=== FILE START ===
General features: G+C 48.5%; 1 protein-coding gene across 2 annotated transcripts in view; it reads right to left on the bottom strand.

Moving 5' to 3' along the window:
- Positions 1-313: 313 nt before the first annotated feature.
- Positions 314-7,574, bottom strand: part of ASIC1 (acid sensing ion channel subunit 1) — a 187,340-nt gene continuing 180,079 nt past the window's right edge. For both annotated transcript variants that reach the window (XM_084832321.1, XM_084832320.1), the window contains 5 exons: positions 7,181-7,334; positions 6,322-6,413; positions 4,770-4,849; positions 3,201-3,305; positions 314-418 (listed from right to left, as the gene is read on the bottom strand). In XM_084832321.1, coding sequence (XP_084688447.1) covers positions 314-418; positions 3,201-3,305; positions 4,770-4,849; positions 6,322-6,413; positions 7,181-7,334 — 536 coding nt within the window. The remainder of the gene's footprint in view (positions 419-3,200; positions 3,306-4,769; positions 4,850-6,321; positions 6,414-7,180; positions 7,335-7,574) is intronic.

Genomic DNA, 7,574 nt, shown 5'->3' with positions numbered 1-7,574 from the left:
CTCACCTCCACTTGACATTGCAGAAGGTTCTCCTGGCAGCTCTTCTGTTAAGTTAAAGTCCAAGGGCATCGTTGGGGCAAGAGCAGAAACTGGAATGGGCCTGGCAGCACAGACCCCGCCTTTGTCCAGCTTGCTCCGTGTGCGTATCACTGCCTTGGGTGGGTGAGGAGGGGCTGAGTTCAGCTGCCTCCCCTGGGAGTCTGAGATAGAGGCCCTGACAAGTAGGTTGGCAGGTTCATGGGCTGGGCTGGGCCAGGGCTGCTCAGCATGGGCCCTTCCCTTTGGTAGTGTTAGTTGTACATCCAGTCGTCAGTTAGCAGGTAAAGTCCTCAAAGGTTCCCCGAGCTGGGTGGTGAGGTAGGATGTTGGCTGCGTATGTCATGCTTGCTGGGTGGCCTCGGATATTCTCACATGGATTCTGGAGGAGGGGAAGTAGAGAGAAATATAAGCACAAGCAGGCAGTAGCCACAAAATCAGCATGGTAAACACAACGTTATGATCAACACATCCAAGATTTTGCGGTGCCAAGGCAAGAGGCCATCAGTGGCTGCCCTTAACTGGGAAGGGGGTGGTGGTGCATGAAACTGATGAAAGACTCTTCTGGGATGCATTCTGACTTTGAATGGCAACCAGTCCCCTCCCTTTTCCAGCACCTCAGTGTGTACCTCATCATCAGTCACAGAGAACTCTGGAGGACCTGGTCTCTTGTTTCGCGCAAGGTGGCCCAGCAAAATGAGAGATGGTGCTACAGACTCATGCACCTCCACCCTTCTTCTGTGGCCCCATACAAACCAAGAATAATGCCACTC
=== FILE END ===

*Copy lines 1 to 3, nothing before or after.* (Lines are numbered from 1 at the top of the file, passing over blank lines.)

General features: G+C 48.5%; 1 protein-coding gene across 2 annotated transcripts in view; it reads right to left on the bottom strand.

Moving 5' to 3' along the window:
- Positions 1-313: 313 nt before the first annotated feature.